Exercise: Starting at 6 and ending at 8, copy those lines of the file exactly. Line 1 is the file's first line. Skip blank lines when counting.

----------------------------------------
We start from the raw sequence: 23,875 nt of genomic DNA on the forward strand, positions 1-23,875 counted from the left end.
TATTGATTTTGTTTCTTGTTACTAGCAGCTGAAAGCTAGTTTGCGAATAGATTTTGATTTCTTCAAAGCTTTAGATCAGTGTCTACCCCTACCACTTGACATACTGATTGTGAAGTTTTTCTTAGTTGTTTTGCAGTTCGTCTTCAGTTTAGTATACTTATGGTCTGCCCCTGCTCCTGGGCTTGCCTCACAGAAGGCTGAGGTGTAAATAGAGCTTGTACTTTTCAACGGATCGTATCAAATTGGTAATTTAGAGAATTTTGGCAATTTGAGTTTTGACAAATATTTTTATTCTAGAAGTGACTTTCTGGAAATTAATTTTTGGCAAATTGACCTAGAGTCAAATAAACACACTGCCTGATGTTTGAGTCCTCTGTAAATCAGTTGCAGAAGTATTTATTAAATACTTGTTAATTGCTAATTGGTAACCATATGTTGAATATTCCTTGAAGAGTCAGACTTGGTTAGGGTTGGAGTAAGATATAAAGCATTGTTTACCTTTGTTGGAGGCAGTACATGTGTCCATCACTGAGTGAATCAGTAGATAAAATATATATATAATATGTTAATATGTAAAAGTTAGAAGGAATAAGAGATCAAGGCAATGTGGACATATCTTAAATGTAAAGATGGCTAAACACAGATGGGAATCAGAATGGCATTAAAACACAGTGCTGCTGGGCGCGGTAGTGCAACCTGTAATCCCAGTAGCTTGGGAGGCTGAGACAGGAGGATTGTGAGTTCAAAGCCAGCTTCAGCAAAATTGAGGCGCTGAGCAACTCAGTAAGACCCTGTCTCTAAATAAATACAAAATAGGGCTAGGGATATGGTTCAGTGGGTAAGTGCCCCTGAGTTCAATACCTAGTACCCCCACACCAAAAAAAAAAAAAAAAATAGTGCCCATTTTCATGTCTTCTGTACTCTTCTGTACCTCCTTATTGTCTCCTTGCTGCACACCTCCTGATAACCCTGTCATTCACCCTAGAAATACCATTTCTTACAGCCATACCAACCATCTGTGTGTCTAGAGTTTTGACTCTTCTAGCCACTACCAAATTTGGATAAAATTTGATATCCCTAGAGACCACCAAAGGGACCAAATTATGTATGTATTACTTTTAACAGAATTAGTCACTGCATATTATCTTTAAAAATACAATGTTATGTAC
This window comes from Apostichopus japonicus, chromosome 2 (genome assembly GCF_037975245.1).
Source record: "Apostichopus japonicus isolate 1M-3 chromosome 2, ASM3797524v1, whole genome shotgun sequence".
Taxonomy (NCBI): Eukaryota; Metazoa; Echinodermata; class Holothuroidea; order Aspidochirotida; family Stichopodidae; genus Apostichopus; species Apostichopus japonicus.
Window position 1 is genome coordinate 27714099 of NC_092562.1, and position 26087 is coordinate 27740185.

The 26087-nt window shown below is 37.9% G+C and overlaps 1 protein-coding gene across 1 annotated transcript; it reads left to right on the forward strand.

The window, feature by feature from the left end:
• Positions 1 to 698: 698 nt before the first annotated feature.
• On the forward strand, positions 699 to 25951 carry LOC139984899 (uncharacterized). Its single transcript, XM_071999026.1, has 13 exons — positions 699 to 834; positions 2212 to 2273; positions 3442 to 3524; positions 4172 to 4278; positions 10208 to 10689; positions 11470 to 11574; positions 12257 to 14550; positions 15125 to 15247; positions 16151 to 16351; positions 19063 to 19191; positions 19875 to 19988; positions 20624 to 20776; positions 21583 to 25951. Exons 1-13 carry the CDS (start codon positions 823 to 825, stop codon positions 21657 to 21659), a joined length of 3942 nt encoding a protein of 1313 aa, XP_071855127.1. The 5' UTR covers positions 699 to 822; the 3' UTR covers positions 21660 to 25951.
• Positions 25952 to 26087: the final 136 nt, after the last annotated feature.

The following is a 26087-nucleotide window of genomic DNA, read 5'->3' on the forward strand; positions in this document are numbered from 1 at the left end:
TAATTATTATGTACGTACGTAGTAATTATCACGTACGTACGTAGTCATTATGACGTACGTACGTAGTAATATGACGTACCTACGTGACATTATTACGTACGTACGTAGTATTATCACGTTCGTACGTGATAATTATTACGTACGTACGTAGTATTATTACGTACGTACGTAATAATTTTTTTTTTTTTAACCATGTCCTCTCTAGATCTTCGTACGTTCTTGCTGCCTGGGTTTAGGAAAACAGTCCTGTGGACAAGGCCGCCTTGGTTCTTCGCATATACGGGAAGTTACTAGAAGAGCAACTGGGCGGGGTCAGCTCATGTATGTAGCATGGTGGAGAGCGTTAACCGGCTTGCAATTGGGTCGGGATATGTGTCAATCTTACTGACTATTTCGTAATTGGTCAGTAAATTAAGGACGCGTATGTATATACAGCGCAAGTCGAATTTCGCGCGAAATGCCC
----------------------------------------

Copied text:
Window position 1 is genome coordinate 27714099 of NC_092562.1, and position 26087 is coordinate 27740185.

The 26087-nt window shown below is 37.9% G+C and overlaps 1 protein-coding gene across 1 annotated transcript; it reads left to right on the forward strand.

The window, feature by feature from the left end: